Court documents show that AJD’s insurance carrier, Falls Lake National Insurance Co., “tendered its policy limits of $1 million to Melissa Dzion in exchange for a release of the wrongful death claim against AJD and its driver.”
AJD’s defense team has also filed a motion for a new trial.
In their motion for a new trial, Kahkashan’s attorneys wrote that “a verdict that awards almost a billion dollars in damages against two defendant trucking companies by itself reflects a verdict that should shock to conscience of the Court and demonstrates that the jury was unduly influenced by passion or prejudice or other factors besides the evidence and law presented to them.”
Pajcic said that, above all, the Dzion family “just wants to make sure no one ever has to go through anything like this again.”
“Most trucking companies are good,” he said. “They hire safe drivers; they play by the rules that protect us all. We need truckers because they bring us the things we need and use. There is a reason you never hear about these kinds of cases against major companies like JB Hunt or CR England. They play by the rules, spend the money to do it right. These regulations that they follow protect us all.”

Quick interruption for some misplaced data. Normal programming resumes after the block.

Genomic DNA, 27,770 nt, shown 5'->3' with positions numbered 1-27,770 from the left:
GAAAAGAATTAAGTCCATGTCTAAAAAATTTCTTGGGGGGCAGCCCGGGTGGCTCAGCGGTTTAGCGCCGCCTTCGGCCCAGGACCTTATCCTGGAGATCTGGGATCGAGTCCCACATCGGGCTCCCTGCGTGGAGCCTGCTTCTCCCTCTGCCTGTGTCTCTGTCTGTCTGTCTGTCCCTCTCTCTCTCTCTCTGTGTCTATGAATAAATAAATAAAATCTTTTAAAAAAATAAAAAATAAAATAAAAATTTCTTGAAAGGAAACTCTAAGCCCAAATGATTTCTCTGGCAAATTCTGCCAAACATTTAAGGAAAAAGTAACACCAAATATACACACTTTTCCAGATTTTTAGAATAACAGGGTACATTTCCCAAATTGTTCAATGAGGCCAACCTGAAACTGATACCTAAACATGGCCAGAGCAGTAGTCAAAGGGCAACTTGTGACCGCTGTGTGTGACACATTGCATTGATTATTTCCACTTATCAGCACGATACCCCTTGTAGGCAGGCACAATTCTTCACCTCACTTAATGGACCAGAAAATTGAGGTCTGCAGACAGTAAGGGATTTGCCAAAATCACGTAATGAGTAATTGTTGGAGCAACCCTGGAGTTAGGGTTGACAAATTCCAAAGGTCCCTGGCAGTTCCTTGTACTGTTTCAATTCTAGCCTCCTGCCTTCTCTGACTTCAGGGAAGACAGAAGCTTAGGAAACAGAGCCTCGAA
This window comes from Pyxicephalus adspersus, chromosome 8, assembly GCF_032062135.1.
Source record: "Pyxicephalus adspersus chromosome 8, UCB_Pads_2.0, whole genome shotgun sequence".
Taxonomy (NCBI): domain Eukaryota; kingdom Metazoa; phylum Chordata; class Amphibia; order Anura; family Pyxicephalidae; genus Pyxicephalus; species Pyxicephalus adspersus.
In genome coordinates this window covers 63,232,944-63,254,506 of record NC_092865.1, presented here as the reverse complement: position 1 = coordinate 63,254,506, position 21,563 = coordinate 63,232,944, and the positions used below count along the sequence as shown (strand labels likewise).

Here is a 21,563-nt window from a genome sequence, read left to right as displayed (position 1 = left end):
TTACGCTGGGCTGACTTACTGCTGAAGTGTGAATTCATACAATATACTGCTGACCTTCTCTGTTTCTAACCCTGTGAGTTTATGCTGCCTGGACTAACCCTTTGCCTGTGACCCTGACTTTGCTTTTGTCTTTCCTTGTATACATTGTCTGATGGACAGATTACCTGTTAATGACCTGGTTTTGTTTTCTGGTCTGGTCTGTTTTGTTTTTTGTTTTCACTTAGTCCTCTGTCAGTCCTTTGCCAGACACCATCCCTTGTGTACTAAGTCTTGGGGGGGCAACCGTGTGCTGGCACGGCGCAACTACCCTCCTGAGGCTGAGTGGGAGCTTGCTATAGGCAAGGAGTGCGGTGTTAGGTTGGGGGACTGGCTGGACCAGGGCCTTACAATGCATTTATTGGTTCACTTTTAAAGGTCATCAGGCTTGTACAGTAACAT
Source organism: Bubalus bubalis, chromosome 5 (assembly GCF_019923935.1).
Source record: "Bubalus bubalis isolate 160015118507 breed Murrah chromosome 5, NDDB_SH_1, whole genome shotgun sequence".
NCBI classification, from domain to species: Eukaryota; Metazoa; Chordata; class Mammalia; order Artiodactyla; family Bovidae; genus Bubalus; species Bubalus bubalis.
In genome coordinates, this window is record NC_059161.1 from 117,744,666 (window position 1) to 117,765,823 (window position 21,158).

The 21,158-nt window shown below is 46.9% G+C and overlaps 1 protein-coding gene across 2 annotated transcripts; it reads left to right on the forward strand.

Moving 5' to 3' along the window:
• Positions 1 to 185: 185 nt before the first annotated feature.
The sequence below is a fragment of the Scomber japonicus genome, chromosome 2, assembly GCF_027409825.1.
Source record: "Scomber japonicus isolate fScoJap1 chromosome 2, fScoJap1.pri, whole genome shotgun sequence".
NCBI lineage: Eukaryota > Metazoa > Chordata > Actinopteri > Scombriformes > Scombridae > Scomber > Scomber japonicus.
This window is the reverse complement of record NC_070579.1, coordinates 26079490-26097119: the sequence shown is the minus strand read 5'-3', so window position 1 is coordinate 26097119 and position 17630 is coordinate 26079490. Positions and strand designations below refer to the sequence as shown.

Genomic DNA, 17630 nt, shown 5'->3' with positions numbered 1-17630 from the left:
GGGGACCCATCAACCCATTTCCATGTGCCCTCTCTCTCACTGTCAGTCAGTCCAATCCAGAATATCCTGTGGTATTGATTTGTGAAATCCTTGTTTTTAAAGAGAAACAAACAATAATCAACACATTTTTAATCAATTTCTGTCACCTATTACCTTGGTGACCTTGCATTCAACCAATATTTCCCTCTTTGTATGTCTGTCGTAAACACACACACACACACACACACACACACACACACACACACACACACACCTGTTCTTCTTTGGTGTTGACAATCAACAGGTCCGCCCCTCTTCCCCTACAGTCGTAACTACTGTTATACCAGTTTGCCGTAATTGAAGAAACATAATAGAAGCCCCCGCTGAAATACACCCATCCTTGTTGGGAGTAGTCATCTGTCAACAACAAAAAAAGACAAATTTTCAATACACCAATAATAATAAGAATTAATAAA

Born in Pine Bluff, Arkansas, and raised in East Texas, John Worthen returned to his home state to attend college in 1998 and decided to make his life in The Natural State. Worthen is a 20-year veteran of the journalism industry and has covered just about every topic there is. He has a passion for writing and telling stories. He has worked as a beat reporter and bureau chief for a statewide newspaper and as managing editor of a regional newspaper in Arkansas. Additionally, Worthen has been a prolific freelance journalist for two decades, and has been published in several travel magazines and on travel websites.
That was ended by a lie. JB Hunt and England do not play by the rules. Technically they do follow the law. But they use the automatic braking systems which is a major distraction to drivers, not to mention they create frustration added to the frustration of traffic, and they constantly switch drivers from a day driving schedule to night driving schedules, causing hightened fatigue. They might have you paid to tell how great they are, but the truth is a far different story.
The person operating the rig has a LARGE RESPONSIBILITY to know there rig weather you work for a company or Owen it,,that is where ” following the rules” has the biggest outcome on the highway and SAFETY of everyone SHARING the road,,We all have a mission out there “get from point A to B and home safe & alive..always “RESPECT” things bigger then you.